First medical facility: Tung Wah DispensaryEdit
The first medical care place in San Francisco Chinatown was the Tung Wah Dispensary. It was provided by the Chinese Six Companies, and it was built in 1900 on 828 Sacramento Street. The dispensary was named after the Tung Wah Hospital in Hong Kong, and it housed 25 beds, provided both western and Chinese medicine, free or to low cost care to patients, and its staff was volunteers from the community and physicians from outside of the community. Of those physicians three were American physicians and the rest were Chinese American physicians who helped with the Chinese medicine and translating from Chinese to English for the American physicians.
Natural disaster led to the first modern hospitalEdit
In 1906, due to the great earthquake in San Francisco, the Tung Wah Dispensary was destroyed but was rebuilt in Trenton Alley. However, with the many injuries due to the natural disaster, a lot more Chinese patients needed medical attention, and the dispensary was beginning to overflow with patients. Therefore, they decided to expand the dispensary to a modern hospital. In order to build the modern hospital they needed to make $200,000, so they began to have Chinese pageants that helped to contribute the donations from the Chinese Americans and Americans. So, when they got they collected the $200,000, they finally got permission from the San Francisco Board of Supervisors to build the Hospital, and in two years the construction was in underway. By April 18, 1925 the San Francisco Chinese Hospital (東華醫院) in the San Francisco Chinatown was established. It is the only Chinese-language hospital in the United States. The Asian Aids Project (AAP) was started in the 1987, it is made to help them fight the AIDS epidemic in the Asian Community including the Chinese Americans.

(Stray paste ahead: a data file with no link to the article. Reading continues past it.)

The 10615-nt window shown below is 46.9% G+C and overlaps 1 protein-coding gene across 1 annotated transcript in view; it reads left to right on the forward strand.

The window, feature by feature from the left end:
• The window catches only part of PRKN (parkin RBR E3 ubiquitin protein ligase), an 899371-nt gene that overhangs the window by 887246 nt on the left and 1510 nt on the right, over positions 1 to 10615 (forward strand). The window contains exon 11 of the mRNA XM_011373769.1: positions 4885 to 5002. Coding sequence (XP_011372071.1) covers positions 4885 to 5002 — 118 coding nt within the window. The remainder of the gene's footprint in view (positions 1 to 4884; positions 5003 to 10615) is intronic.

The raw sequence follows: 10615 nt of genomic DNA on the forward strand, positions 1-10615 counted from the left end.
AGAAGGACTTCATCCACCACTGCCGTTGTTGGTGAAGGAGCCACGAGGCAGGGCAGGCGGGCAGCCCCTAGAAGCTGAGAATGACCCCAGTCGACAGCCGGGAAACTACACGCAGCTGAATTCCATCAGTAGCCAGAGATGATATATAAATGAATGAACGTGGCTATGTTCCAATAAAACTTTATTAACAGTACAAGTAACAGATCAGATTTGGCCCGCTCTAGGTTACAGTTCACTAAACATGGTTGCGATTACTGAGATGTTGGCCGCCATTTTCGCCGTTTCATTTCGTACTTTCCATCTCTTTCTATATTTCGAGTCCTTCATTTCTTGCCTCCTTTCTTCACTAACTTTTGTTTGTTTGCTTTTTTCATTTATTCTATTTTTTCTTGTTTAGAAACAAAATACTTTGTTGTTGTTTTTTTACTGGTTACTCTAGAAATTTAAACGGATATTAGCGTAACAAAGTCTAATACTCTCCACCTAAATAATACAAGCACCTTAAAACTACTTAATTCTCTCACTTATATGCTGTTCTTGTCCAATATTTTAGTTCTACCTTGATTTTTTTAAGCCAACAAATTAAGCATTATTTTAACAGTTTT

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In San Francisco:
- The Chinese American International School, Cumberland Chinese School, North Valley Chinese School, and Mei Jia Chinese Learning Center are located in San Francisco.
Around San Francisco:
- Palo Alto Chinese School is located in Palo Alto, and has classes teaching both Mandarin and Cantonese. The Shoong Family Chinese Cultural Center in Oakland serves as the premier Chinese-language school in the East Area, and Contra Costa Chinese School is located in Pleasant Hill.
- The North Valley Chinese School in Milpitas and San Jose Chinese school both serve the greater San Jose area.
- The Redwood Empire Chinese Center's Chinese school in Santa Rosa serves the North Bay.
The New York-based worldwide distributed newspaper Epoch Times (大紀元時報) has a branch office in San Francisco. The Hong Kong-based newspaper Sing Tao Daily (星島日報) has an office in San Francisco. East West, The Chinese American Journal folded in 1989. The Chinese-American newspaper World Journal (世界日報) has an office in Millbrae.
The Chinese New Year Parade in San Francisco is held on every Chinese New Year's, and is celebrated in Chinatown. It is the largest Chinese New Year event in North America. The Taiwanese American Cultural Festival, started in 1993, is held in Union Square, San Francisco every May.
- Francis Chan, preacher
- Raymond Chow Kwok Cheung, criminal
- Carmen Chu, politician
- Sandra Lee Fewer, politician
- Edsel Ford Fong, waiter at Sam Wo
- Heather Fong, former Chief of San Francisco Police Department
- Alex Gong, kickboxer
- Ed Jew, politician
- Fred Lau, former Chief of San Francisco Police Department
- Bruce Lee, actor, born in Chinatown
- Ed Lee, former Mayor of San Francisco
- Walter U. Lum, activist
- Eric Mar, politician
- Betty Ong, American Airlines Flight 11 flight attendant
- Rose Pak, community organizer
- Amy Tan, author
- Katy Tang, politician
- Phil Ting, politician
- Alex Tse, screenwriter
- Martin Wong, artist
- Willie "Woo Woo" Wong, basketball player, who a playground in Chinatown is named after
- Leland Yee, politician
- Norman Yee, politician